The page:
Buffalo Soldiers, WWII, Bessie Smith, Who Knows?


I need to take a day off today. Another day added to the past, more history to reflect on!

I expect I’ll be able to do two posts tomorrow, if not AM & PM, then maybe both in the afternoon.

I got an email from my library today that the David Graham Du Bois novel, And Bid Him Sing, that I wanted has come in. David Du Bois taught my African-American journalism course at UMass-Amherst. Getting to know him in the student-teacher relationship and hearing about his life in Egypt meant something to me. He’s one of the people whom I expect to write about before the end of Black History Month.

David’s mother, Shirley Du Bois, lived for a time here in southern Arizona, and ran the USO at Fort Huachuca in Sierra Vista. I’d like to write about her and, of course, about W.E.B. Du Bois.

Here are the people who have been on my mind this month. I didn’t want to do a content matrix for the whole month. I could have planned out every day, but I wanted to let each day unfold.

Here’s the list of possibilities as it stands today:

  1. W.E.B. Du Bois
  2. Shirley Du Bois
  3. David Du Bois
  4. Charles Gordone, playwright
  5. Mahalia Jackson
  6. Bessie Smith
  7. Billie Holiday
  8. Frederick Doulgass
  9. Mary McLeod Bethune
  10. Avon Long, actor
  11. Langston Hughes
  12. Thurgood Marshall & revisit the NAACP
  13. Nat King Cole
  14. The Buffalo Soldiers
  15. Oscar Micheaux
  16. Booker T. Washington
  17. Crispus Attucks
  18. Jackie Robinson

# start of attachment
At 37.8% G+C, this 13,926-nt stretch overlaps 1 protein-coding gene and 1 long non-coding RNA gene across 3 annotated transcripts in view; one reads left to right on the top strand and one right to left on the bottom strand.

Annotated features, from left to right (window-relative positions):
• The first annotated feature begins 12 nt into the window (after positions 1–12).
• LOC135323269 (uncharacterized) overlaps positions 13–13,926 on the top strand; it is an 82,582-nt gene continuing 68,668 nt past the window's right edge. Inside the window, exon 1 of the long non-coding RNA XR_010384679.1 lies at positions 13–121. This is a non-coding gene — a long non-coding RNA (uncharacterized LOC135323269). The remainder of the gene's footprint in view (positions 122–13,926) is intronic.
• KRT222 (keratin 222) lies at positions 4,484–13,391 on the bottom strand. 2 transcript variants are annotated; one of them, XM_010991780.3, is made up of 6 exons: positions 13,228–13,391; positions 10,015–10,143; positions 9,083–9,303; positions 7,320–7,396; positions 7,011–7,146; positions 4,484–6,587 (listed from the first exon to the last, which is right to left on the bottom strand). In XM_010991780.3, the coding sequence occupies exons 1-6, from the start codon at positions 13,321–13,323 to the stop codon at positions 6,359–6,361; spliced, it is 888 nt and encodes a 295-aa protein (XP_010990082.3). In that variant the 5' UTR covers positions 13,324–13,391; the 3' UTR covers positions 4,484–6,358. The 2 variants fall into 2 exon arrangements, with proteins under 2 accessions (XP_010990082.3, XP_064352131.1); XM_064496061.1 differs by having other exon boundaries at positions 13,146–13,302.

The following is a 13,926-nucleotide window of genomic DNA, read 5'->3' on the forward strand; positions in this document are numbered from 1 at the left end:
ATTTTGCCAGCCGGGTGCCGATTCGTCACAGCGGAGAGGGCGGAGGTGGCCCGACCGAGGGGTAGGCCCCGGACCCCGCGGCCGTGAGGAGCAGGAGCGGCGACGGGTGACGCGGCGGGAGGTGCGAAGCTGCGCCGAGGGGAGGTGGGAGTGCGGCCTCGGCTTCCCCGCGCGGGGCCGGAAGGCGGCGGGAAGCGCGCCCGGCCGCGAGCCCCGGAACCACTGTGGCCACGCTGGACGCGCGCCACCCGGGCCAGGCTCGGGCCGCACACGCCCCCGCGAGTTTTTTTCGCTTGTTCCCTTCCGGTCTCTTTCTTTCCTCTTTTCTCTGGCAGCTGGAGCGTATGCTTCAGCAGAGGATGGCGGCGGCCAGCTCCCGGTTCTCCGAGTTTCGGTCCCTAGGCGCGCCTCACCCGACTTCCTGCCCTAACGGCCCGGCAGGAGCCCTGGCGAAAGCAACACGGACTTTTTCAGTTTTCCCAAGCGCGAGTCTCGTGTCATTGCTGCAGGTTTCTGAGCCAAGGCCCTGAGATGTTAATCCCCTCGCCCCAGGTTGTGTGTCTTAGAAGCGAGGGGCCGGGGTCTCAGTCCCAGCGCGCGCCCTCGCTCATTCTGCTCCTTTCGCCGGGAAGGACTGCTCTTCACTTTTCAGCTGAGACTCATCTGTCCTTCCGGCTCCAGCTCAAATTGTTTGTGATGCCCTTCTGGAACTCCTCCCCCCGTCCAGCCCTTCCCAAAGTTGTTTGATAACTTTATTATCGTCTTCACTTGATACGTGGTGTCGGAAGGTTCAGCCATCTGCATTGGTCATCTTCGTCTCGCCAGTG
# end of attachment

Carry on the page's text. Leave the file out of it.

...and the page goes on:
More points of reflection than there are days in the month. That’s just a heads up. I’m not trying to nail down a schedule.

I’m glad I’ve done this Black History Month experience this year. It has made me much more mindful of my heritage in my day-to-day living. By “heritage,” I don’t just mean the overarching group of prominent African-Americans through history, but also, and I think, more importantly, the previous four generations of my family.

I’ve found myself wondering when my maternal grandfather might have first heard Jelly Roll Morton and what he thought of him. I wonder when that part of my family got its first phonograph.

In squaring myself with how many questions I’m now curious about, but have no answers to, I find that I’m almost envious of children today with all the recording tools available to them.

Those are some of my family members, over my shoulder in the picture above. I’ve probably thought more about time travel in this month than at any other time in my life. My grandfather was born just 35 years after the abolition of slavery. There is much that I would like to understand from his point of view and from my other elders who have passed on. This has been the most personal Black History Month for me yet. Thanks for reading along. I look forward to each and every day ahead.

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